LSE to slash cost of cross-border trades by 90%

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The Independent Online

The London Stock Exchange yesterday sought to regain the initiative after OM Gruppen's hostile bid as it unveiled plans to slash the cost of settling cross-border trades in German and UK equities by up to 90 per cent from next year.

The London Stock Exchange yesterday sought to regain the initiative after OM Gruppen's hostile bid as it unveiled plans to slash the cost of settling cross-border trades in German and UK equities by up to 90 per cent from next year.

Crest and Clearstream, the settlement organisations for the London and Frankfurt stock exchanges said yesterday that by linking systems directly and cutting out intermediaries they will be enable to ensure that UK and German investors will pay no more for settling iX cross-border trades than they currently pay for domestic trades.

Don Cruickshank, LSE chairman, said the deal unveiled yesterday showed that iX meant exactly what it said when it claimed it wanted to create a market where it would be as easy to trade an foreign share as it is to trade in domestic stocks.

Andre Lussi, president and chief executive officer of Clearstream, which is 50 per cent owned by Deutsche Börse, the Frankfurt stock exchange: "Our solution effectively converts cross-border settlement into domestic."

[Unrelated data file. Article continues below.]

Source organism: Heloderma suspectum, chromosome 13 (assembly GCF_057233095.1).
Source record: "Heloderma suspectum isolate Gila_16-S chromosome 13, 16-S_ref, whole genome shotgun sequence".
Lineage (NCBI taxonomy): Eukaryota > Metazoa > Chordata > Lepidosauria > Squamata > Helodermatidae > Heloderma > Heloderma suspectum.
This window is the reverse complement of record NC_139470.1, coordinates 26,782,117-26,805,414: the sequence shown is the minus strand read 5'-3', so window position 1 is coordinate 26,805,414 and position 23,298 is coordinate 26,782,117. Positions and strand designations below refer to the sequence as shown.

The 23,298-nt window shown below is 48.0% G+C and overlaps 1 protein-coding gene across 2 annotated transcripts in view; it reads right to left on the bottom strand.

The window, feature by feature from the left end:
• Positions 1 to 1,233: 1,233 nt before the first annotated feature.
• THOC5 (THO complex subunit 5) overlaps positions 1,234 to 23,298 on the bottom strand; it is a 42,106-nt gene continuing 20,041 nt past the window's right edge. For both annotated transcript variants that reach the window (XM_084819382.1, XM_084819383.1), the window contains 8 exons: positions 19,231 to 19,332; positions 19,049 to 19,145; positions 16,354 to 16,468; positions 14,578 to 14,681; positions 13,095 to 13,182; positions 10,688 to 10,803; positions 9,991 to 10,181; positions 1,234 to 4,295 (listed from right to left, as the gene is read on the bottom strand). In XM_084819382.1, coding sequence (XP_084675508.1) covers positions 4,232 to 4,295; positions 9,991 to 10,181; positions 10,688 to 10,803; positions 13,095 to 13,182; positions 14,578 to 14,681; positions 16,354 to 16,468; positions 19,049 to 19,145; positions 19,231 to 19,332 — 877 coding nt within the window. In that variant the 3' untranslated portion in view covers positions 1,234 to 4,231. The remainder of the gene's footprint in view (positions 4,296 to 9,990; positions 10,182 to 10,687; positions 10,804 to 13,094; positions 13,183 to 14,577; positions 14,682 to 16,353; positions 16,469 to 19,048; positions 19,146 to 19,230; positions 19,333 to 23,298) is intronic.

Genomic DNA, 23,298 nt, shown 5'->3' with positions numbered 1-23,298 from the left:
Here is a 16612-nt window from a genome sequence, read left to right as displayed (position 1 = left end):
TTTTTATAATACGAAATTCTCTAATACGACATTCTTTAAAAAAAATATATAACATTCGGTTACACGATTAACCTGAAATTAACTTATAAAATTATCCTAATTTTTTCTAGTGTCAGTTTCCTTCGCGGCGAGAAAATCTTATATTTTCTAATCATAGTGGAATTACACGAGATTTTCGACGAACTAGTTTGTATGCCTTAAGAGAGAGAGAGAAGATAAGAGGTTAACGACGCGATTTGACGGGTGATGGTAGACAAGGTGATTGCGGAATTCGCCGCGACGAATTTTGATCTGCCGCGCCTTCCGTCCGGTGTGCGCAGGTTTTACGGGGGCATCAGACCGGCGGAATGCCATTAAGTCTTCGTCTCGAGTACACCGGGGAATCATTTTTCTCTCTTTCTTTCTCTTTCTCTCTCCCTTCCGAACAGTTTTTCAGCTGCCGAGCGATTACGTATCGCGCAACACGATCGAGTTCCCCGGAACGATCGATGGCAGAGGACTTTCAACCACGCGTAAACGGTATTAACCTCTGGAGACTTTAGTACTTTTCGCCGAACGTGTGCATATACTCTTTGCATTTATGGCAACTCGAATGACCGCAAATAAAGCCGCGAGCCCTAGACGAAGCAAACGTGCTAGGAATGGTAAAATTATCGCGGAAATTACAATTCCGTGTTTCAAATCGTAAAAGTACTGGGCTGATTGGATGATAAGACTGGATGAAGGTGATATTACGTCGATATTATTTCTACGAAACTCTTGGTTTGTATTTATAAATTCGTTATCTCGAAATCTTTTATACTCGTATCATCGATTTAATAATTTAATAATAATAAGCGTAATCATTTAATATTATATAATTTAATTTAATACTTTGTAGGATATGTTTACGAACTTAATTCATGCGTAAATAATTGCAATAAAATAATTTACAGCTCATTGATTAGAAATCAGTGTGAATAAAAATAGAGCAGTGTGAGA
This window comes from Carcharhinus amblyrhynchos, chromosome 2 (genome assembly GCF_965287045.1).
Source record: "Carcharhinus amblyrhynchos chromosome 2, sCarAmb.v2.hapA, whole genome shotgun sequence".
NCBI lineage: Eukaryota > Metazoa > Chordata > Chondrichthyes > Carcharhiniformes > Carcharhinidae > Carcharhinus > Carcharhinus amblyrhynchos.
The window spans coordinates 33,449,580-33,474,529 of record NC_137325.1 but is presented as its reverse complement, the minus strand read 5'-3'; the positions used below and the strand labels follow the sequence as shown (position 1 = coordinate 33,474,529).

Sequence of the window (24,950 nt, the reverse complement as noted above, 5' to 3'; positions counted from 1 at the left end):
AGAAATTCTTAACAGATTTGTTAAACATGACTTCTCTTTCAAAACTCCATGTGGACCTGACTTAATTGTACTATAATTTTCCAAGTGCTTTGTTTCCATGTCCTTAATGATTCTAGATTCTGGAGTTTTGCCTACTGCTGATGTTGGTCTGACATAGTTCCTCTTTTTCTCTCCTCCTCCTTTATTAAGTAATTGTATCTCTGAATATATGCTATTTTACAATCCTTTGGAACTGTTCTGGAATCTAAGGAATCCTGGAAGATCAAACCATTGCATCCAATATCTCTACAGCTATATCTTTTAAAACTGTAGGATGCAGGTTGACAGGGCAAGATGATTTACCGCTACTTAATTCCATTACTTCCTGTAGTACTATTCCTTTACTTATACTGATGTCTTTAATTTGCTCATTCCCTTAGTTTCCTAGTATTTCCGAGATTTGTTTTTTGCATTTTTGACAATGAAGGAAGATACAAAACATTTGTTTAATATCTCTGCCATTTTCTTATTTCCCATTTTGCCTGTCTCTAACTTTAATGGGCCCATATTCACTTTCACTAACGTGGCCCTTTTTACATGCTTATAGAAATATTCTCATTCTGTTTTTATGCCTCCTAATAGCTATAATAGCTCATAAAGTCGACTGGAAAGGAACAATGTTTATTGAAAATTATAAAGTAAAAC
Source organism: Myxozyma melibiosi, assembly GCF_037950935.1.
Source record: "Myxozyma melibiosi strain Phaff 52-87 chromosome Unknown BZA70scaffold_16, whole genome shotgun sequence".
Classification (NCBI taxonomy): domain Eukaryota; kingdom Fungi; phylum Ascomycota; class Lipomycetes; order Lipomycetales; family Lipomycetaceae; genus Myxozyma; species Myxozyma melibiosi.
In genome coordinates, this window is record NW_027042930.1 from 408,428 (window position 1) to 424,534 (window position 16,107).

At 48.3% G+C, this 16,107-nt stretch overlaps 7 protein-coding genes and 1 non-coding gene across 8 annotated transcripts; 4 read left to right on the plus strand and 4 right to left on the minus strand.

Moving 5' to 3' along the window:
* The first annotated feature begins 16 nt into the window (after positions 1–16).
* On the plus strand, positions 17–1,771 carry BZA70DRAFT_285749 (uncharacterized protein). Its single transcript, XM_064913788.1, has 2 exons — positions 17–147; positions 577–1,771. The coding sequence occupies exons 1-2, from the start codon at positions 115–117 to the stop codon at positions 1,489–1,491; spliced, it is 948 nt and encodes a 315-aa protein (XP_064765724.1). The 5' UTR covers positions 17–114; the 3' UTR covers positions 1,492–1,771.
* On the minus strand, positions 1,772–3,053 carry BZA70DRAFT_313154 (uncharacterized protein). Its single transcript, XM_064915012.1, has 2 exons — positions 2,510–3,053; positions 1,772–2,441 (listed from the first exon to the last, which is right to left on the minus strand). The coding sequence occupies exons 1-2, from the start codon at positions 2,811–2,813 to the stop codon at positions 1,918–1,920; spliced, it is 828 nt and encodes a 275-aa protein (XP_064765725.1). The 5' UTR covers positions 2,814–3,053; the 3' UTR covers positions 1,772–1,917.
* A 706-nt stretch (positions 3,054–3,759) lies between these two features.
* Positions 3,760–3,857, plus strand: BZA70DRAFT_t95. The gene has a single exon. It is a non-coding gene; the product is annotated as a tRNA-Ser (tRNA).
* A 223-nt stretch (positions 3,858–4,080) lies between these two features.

Angela Knight, chief executive of Apcims, the retail broker lobby group which has been one of the foremost critics of the failure of the iX deal to tackle the wider issues welcomed yesterday's announcement.

However, Charlotte Black marketing director of Brewin Dolphin dismissed yesterday's announcement : "This would have happened anyway. Crest can settle anything any where. We are fighting for the future of our business, not to get the highest value for our shares. OM has come up with a completely different vision. They are telling us they will provide a fast efficient dealing system while allowing us to carry on doing business the way we do now. Mr Cruickshank really does not seem to have grasped how strongly we feel."

Mr Cruickshank said that the hostile bid from OM had done the LSE a favour. He said that despite talk of a counterbid Deutsche Börse remained committed to the iX merger as it stood. He added that apart from OM no other party had sought access to the information required to table a bid.

Critics had argued that one of the key flaws of the initial iX merger plan was the fact that it concentrated on the issue of merging trading platforms while ignoring the cost of settlement costs which can account for more than 50 per cent of the total cost of dealing cross-border.

Mr Cruickshank admitted that the arrangement would work even if the IX merger fails. However, he insisted that it would not sit as easily with what OM proposed as it did with the iX plans for pan-European trade: "The fact that cross border costs have come down to the level of domestic costs is very supportive of the iX model," he said.

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